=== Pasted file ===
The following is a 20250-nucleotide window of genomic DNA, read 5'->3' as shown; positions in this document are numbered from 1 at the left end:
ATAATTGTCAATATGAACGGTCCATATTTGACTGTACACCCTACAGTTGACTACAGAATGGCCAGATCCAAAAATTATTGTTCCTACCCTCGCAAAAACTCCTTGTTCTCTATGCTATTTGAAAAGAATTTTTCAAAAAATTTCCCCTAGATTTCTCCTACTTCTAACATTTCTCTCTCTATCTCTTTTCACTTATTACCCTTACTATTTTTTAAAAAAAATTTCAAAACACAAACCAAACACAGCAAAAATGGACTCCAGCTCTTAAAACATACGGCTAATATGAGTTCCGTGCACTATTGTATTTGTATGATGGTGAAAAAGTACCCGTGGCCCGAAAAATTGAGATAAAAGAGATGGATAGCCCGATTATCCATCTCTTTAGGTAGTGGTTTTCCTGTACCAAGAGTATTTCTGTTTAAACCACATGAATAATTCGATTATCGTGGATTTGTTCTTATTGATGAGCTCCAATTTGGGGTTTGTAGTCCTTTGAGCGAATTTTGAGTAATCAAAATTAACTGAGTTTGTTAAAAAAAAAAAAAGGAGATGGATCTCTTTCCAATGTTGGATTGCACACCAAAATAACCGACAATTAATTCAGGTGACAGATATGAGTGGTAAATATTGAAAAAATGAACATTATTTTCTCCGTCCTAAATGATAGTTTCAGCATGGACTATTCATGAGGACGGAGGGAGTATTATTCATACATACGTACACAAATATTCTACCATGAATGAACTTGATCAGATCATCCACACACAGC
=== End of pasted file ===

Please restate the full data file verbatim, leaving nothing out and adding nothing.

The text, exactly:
The following is a 20250-nucleotide window of genomic DNA, read 5'->3' as shown; positions in this document are numbered from 1 at the left end:
ATAATTGTCAATATGAACGGTCCATATTTGACTGTACACCCTACAGTTGACTACAGAATGGCCAGATCCAAAAATTATTGTTCCTACCCTCGCAAAAACTCCTTGTTCTCTATGCTATTTGAAAAGAATTTTTCAAAAAATTTCCCCTAGATTTCTCCTACTTCTAACATTTCTCTCTCTATCTCTTTTCACTTATTACCCTTACTATTTTTTAAAAAAAATTTCAAAACACAAACCAAACACAGCAAAAATGGACTCCAGCTCTTAAAACATACGGCTAATATGAGTTCCGTGCACTATTGTATTTGTATGATGGTGAAAAAGTACCCGTGGCCCGAAAAATTGAGATAAAAGAGATGGATAGCCCGATTATCCATCTCTTTAGGTAGTGGTTTTCCTGTACCAAGAGTATTTCTGTTTAAACCACATGAATAATTCGATTATCGTGGATTTGTTCTTATTGATGAGCTCCAATTTGGGGTTTGTAGTCCTTTGAGCGAATTTTGAGTAATCAAAATTAACTGAGTTTGTTAAAAAAAAAAAAAGGAGATGGATCTCTTTCCAATGTTGGATTGCACACCAAAATAACCGACAATTAATTCAGGTGACAGATATGAGTGGTAAATATTGAAAAAATGAACATTATTTTCTCCGTCCTAAATGATAGTTTCAGCATGGACTATTCATGAGGACGGAGGGAGTATTATTCATACATACGTACACAAATATTCTACCATGAATGAACTTGATCAGATCATCCACACACAGC